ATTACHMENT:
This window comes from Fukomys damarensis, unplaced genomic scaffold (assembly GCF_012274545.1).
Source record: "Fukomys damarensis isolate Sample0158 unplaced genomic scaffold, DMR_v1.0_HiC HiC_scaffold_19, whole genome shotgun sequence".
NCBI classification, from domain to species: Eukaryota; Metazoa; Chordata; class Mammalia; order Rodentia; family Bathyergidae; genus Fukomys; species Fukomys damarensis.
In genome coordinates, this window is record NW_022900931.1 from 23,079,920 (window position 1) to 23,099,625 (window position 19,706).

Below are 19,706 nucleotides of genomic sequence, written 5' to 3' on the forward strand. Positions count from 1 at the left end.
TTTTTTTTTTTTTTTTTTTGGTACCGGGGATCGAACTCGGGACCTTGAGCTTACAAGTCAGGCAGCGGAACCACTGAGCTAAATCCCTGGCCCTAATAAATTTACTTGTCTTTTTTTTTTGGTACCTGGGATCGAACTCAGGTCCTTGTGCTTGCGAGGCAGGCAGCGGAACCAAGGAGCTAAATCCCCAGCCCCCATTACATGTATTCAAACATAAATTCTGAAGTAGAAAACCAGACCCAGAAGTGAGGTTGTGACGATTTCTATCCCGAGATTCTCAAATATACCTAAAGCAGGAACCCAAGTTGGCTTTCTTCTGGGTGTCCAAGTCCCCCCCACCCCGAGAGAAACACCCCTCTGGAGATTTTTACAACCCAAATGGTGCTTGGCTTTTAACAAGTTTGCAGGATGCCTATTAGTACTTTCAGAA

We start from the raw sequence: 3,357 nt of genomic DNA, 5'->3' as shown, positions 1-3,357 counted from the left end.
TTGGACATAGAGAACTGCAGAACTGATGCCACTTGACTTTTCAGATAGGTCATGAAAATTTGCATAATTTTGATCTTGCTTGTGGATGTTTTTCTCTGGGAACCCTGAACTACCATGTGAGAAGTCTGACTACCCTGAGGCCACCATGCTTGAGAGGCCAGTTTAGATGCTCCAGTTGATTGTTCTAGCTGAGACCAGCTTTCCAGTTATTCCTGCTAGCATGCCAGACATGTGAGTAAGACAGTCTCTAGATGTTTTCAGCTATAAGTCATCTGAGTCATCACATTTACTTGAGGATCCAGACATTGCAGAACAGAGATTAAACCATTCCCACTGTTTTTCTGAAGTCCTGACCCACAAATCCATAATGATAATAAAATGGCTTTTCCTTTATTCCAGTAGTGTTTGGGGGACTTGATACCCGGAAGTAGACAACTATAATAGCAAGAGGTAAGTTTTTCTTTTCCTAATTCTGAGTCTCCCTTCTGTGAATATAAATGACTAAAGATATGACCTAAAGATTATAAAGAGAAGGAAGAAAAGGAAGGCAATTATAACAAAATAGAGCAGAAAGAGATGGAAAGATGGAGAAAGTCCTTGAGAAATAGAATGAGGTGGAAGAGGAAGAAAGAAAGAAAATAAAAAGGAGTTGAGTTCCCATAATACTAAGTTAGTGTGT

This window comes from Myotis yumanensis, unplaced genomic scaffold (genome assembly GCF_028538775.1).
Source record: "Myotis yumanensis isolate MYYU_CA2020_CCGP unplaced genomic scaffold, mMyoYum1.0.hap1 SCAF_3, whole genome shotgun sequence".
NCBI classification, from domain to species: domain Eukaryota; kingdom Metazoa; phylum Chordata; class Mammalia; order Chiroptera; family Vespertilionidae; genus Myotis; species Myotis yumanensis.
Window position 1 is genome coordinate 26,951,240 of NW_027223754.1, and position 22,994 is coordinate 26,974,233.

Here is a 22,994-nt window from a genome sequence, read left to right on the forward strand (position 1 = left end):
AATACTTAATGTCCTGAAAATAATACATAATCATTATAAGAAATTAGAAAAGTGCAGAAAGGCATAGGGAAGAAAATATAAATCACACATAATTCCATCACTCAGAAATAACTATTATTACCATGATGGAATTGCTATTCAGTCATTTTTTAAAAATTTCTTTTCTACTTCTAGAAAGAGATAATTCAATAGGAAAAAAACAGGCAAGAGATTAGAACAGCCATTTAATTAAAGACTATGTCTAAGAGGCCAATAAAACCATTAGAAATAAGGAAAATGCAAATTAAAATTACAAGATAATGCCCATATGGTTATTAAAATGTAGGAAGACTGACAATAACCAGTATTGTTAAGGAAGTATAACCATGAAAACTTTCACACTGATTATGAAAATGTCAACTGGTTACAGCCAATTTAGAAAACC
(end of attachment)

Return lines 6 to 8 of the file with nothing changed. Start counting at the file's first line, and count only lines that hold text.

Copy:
TTTTTTTTTTTTTTTTTTTGGTACCGGGGATCGAACTCGGGACCTTGAGCTTACAAGTCAGGCAGCGGAACCACTGAGCTAAATCCCTGGCCCTAATAAATTTACTTGTCTTTTTTTTTTGGTACCTGGGATCGAACTCAGGTCCTTGTGCTTGCGAGGCAGGCAGCGGAACCAAGGAGCTAAATCCCCAGCCCCCATTACATGTATTCAAACATAAATTCTGAAGTAGAAAACCAGACCCAGAAGTGAGGTTGTGACGATTTCTATCCCGAGATTCTCAAATATACCTAAAGCAGGAACCCAAGTTGGCTTTCTTCTGGGTGTCCAAGTCCCCCCCACCCCGAGAGAAACACCCCTCTGGAGATTTTTACAACCCAAATGGTGCTTGGCTTTTAACAAGTTTGCAGGATGCCTATTAGTACTTTCAGAA

We start from the raw sequence: 3,357 nt of genomic DNA, 5'->3' as shown, positions 1-3,357 counted from the left end.
TTGGACATAGAGAACTGCAGAACTGATGCCACTTGACTTTTCAGATAGGTCATGAAAATTTGCATAATTTTGATCTTGCTTGTGGATGTTTTTCTCTGGGAACCCTGAACTACCATGTGAGAAGTCTGACTACCCTGAGGCCACCATGCTTGAGAGGCCAGTTTAGATGCTCCAGTTGATTGTTCTAGCTGAGACCAGCTTTCCAGTTATTCCTGCTAGCATGCCAGACATGTGAGTAAGACAGTCTCTAGATGTTTTCAGCTATAAGTCATCTGAGTCATCACATTTACTTGAGGATCCAGACATTGCAGAACAGAGATTAAACCATTCCCACTGTTTTTCTGAAGTCCTGACCCACAAATCCATAATGATAATAAAATGGCTTTTCCTTTATTCCAGTAGTGTTTGGGGGACTTGATACCCGGAAGTAGACAACTATAATAGCAAGAGGTAAGTTTTTCTTTTCCTAATTCTGAGTCTCCCTTCTGTGAATATAAATGACTAAAGATATGACCTAAAGATTATAAAGAGAAGGAAGAAAAGGAAGGCAATTATAACAAAATAGAGCAGAAAGAGATGGAAAGATGGAGAAAGTCCTTGAGAAATAGAATGAGGTGGAAGAGGAAGAAAGAAAGAAAATAAAAAGGAGTTGAGTTCCCATAATACTAAGTTAGTGTGT